News: Optics technician stands out
Story by Cpl. Kenneth Jasik
MARINE CORPS BASE CAMP PENDLETON, Calif. – Marines prove themselves on a daily basis. Every so often, a Marine dedicates himself with such a passion that he stands out among his peers.
Lance Cpl. Michael M. Estes, an optics technician with Ordnance Maintenance Company, 1st Maintenance Battalion, Combat Logistics Regiment 15, 1st Marine Logistics Group, was honored as the 1st MLG Marine of the Quarter, here, Feb. 22.
“The only thing I felt I did was take on and accomplish more challenges,” said Estes, 19, from Torrance, Calif. “I think the reason I stood out is because I was the first junior Marine into work and one of the last ones to leave every day. I just try to do my best.”
According to his superiors, Estes stands out because he constantly proves himself to be a dedicated Marine.
“His initiative, his bearing, and his work ethic make him stand out,” said Sgt. Robert F. Benbow, an optics floor chief with Ordnance Maintenance Co., 1st MLG. “He didn’t have to be told what to do, he just did it. You talk about the whole Marine concept, and that’s pretty much him.”
Estes graduated high school early so he could join the Marine Corps.
“School wasn’t for me at the time,” said Estes. “Living with your parents is not what you want to be doing (after high school).”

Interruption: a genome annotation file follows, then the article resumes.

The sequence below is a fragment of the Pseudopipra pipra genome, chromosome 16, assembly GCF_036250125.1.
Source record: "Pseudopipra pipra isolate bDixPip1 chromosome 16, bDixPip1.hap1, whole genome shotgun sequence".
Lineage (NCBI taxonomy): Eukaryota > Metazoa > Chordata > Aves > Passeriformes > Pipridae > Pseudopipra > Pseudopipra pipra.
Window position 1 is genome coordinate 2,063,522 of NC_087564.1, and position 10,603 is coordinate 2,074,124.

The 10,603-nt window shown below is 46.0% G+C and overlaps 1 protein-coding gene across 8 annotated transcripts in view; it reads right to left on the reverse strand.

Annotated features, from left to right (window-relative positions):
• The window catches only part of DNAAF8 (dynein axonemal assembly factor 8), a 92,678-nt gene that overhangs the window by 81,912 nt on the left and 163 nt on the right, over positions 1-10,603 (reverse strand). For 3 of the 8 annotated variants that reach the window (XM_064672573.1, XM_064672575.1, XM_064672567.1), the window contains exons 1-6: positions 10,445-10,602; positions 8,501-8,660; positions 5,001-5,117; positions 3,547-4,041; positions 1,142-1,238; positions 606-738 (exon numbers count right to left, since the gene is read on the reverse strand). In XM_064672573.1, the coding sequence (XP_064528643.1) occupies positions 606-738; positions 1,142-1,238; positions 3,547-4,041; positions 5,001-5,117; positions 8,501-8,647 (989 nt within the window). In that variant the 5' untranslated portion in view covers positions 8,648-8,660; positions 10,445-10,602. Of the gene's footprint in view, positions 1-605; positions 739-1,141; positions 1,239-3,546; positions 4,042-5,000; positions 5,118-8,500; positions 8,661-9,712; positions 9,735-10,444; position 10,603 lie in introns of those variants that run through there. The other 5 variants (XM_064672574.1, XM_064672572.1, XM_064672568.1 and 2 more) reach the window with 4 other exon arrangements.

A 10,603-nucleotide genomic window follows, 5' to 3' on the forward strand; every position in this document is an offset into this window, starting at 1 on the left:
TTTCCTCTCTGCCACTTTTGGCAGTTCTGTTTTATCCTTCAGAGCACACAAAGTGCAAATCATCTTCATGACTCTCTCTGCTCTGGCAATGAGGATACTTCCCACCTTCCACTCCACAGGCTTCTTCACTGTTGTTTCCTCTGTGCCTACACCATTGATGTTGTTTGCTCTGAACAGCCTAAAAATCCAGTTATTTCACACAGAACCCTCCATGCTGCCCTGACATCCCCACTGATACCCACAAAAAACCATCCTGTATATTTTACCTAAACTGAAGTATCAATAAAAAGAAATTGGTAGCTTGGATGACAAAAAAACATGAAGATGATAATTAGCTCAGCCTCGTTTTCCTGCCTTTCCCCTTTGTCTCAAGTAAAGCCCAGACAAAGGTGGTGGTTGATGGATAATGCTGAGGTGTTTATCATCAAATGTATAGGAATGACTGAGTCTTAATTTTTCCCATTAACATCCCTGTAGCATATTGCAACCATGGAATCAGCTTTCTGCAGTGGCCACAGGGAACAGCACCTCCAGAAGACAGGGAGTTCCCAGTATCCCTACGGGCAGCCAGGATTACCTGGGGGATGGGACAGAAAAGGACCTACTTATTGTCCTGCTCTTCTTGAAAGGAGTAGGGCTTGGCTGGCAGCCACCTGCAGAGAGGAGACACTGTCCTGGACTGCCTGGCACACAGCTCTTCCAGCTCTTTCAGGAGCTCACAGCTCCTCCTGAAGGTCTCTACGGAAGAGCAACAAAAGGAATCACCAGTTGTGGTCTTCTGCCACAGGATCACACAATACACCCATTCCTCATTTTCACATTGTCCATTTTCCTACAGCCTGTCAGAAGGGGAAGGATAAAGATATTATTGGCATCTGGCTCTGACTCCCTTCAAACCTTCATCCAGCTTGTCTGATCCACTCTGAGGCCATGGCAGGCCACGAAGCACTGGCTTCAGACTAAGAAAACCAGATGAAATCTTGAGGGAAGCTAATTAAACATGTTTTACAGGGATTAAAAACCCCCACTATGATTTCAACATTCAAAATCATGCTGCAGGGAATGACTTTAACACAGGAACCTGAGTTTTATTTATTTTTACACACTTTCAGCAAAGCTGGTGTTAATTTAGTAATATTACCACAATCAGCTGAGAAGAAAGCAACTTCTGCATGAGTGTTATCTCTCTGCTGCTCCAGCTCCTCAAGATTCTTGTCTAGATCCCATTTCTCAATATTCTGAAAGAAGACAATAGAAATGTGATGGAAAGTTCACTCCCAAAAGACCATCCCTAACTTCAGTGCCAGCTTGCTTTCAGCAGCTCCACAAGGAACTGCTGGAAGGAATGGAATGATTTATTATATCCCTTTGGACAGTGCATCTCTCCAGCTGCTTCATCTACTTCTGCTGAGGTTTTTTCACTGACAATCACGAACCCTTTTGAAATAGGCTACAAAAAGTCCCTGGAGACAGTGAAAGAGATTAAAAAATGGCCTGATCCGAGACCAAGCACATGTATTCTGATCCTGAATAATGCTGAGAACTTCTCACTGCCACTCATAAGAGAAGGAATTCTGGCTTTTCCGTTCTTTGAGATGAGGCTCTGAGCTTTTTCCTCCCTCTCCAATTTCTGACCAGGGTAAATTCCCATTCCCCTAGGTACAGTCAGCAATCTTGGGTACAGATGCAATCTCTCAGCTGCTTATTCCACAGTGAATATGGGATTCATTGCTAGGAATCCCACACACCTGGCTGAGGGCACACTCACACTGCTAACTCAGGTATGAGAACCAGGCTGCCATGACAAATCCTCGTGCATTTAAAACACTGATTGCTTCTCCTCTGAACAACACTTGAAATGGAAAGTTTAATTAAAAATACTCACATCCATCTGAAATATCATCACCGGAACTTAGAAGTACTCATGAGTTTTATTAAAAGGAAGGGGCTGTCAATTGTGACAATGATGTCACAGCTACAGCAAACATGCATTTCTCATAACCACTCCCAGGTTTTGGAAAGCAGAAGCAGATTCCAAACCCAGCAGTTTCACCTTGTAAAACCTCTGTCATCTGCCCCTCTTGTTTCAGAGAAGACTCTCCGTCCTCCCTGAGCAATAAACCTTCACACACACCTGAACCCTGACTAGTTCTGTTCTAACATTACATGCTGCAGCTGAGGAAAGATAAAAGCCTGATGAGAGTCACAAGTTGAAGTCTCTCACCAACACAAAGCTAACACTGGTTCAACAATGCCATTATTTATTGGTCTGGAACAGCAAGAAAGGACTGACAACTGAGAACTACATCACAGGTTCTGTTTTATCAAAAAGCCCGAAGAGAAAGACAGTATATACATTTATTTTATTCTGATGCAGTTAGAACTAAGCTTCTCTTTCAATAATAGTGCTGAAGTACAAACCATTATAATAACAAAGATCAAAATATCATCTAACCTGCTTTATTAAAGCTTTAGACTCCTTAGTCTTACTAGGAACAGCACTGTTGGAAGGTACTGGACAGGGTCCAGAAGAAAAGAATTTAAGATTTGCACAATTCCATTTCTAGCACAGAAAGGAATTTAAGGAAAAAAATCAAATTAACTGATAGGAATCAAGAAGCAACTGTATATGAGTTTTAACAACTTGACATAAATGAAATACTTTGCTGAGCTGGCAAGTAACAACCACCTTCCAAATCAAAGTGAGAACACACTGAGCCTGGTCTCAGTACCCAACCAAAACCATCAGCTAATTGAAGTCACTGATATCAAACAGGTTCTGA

Estes chose the Marine Corps over the other branches of service for one, simple reason.
“If you are going to do something, you might as well do it right,” he said.
As an optics technician, it is Estes’ responsibility to repair broken sights, binoculars, laser designators, and other tools associated with weapons accuracy. His field includes rifle combat optics and the PEQ series laser attachments.
“Our optics are used for almost everything. From PEQ-15s to basic RCOs that everyone uses on a day-to-day basis. (In combat), people are using our night sights,” said Estes. “The gear we work on is everywhere.”
Estes knows his work is important. When troops use optics for targeting, the support he provides gives them an advantage over the enemy.
“It’s a big deal. You need to make sure there are no errors,” said Estes. “If you make errors and it gets approved to go out, you are risking your fellow Marine’s life. It’s your work. You need to take pride in it.”
Estes was honored to receive the award. To him, the recognition means that now is the time to prove he has earned it.
“(This award) is great to receive, but it doesn’t change what you do or how your work ethic should be,” said Estes. “It should make you work harder.”